Through the long-term field study more than 35 years on Darwin's finches on the Galápagos Islands, the Grants demonstrated that morphology and behavior of organisms are altered rapidly by natural selection in response to recurrent environmental changes. Their work has not only made enormous contributions to evolutionary biology and ecology, but also has had a profound influence on the general public through demonstrating the evolution by natural selection in the field.
Darwin’s finches: Population variation and natural selection (Grant, P. R., Grant, B. R., Smith, J. N. M., Abbott, I. J. and Abbott, L. K.). Proceeding National Academy of Sciences, U.S.A. 73: 257-261, 1976.
Darwin’s finches: Population variation and sympatric speciation (Grant, B. R. and Grant, P. R.). Proceeding National Academy of Sciences, U.S.A. 76: 2359-2363, 1979.
Evolutionary Dynamics of a Natural Population: The Large Cactus Finch of the Galápagos (Grant, B. R. and Grant , P. R.). University of Chicago Press, Chicago, 350 pp, 1989.
Unpredictable evolution in a 30-year study of Darwin’s finches (Grant, P. R. and Grant, B. R.). Science 296: 707-711, 2002.
Evolution of character displacement in Darwin’s finches (Grant, P. R. and Grant, B. R.). Science 313: 224-226, 2006.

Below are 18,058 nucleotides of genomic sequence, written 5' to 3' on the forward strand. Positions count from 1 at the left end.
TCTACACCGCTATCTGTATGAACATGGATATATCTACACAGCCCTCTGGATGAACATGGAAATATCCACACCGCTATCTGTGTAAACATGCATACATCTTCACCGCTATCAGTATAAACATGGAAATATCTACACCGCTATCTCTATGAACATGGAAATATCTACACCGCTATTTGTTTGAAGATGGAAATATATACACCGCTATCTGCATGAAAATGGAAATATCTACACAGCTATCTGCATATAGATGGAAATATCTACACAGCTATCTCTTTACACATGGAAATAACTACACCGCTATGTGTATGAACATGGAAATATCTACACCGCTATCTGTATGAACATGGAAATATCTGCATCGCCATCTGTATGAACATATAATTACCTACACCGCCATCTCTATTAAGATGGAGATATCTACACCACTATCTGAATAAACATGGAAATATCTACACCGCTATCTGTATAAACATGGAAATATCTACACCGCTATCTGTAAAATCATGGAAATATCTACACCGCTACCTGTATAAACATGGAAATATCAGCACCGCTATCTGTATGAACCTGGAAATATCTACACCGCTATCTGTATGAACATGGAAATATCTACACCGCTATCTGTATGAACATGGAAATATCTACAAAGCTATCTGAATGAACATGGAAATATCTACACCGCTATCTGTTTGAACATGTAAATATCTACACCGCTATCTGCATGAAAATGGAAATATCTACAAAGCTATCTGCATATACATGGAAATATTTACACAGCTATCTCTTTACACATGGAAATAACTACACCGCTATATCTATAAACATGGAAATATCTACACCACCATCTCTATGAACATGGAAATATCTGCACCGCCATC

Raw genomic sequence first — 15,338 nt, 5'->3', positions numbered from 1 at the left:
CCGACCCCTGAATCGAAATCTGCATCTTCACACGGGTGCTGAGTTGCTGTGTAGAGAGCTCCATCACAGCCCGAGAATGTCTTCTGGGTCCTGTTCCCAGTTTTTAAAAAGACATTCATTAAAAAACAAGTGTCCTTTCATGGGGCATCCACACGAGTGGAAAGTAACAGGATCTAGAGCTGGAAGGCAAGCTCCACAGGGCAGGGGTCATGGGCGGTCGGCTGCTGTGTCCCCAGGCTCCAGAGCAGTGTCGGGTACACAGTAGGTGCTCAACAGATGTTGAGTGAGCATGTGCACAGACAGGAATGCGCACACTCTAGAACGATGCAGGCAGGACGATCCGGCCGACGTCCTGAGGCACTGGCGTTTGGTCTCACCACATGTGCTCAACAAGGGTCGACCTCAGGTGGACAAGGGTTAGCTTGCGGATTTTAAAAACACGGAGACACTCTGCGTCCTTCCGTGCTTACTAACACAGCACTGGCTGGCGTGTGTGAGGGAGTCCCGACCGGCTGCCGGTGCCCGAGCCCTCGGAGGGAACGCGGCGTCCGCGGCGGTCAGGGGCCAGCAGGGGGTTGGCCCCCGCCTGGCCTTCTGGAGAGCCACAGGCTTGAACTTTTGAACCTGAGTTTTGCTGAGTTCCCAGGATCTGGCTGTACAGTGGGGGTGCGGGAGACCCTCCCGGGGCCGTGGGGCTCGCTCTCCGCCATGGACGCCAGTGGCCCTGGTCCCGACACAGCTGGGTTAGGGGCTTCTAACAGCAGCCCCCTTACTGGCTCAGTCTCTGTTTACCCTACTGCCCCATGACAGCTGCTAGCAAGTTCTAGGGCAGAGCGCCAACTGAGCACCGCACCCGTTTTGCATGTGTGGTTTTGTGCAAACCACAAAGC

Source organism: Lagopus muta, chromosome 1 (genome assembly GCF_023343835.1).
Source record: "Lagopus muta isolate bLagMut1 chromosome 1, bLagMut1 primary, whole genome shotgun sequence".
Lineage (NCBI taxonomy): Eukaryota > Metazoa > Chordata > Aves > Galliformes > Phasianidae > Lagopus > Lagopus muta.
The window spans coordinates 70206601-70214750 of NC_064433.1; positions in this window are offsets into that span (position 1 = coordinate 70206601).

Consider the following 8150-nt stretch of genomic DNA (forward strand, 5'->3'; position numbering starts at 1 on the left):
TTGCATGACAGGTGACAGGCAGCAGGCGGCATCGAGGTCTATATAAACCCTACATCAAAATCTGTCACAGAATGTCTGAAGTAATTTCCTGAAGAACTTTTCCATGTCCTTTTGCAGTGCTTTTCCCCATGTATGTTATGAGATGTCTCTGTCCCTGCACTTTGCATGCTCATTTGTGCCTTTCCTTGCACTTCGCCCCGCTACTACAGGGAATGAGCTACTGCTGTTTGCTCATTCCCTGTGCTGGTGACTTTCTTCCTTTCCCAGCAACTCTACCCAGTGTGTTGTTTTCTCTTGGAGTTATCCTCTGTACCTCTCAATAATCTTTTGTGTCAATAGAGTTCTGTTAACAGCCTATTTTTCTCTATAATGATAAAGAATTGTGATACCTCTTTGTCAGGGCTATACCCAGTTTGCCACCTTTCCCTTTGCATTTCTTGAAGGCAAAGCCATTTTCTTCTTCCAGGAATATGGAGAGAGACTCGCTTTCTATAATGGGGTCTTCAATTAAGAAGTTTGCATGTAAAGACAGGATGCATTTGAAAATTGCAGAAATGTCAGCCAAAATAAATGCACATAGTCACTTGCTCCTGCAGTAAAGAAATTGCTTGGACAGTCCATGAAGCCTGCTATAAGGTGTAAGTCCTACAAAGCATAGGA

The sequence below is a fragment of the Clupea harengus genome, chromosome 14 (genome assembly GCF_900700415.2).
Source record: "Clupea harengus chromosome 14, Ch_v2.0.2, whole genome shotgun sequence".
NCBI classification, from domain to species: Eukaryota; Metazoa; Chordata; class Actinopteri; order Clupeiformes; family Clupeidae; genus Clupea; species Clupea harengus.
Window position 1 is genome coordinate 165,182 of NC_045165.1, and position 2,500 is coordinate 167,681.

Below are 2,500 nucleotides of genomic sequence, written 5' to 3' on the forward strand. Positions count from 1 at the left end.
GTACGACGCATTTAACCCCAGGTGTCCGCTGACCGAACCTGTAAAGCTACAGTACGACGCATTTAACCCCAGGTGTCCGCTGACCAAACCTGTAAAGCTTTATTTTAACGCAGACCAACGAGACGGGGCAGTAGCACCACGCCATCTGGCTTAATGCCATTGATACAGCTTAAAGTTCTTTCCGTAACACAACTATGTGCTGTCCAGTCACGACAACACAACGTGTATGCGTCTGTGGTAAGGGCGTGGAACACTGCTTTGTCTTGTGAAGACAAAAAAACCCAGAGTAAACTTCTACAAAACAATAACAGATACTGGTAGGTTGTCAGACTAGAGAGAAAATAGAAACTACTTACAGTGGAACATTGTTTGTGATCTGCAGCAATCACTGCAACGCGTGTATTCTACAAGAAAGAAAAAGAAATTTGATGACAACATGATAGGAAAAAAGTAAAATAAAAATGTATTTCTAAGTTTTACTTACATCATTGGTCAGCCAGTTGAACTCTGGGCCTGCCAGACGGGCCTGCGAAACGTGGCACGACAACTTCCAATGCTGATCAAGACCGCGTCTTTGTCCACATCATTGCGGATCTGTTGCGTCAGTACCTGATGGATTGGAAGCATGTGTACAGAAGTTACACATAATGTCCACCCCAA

How and Why Species Multiply: The Radiation of Darwin’s Finches (Grant, P. R. and Grant, B. R.). Princeton University Press, Princeton, 272 pp, 2008.
Dr. Peter Raymond Grant and Dr. Barbara Rosemary Grant have conducted the long-term field study more than thirty-five years since 1973, on Darwin’s finches on the Galápagos Islands, and demonstrated that morphology and behavior of organisms are altered rapidly by natural selection in response to environmental fluctuations. Their detailed work of evolutionary mechanisms has not only made enormous contributions to evolutionary biology and ecology, but also has had a profound influence on the general public through demonstrating the evolution by natural selection in the field.
The most impressive achievement of the Grants is their detailed study of how, within a dramatically changing natural environment, the beak size and shape of ground finches (genus Geospiza) have evolved rapidly by natural selection, as well as the mechanisms and the condition for the rapid evolution. Although there had been attempts showing natural selection before their work, the Grants were the first to closely trace the evolution taking place in the field for more than thirty-five years, and to study in detail all the aspects related to the evolutionary changes, such as the ecological factors responsible for natural selection, evolutionary responses, the directions in which many traits evolve, and the mechanisms that maintain the genetic variation necessary for evolutionary change. In evolutionary biology, where experimental studies tend to be difficult, the Grants’ empirical research has made the most important contribution since Darwin in making evolutionary biology as a science in which proof is possible.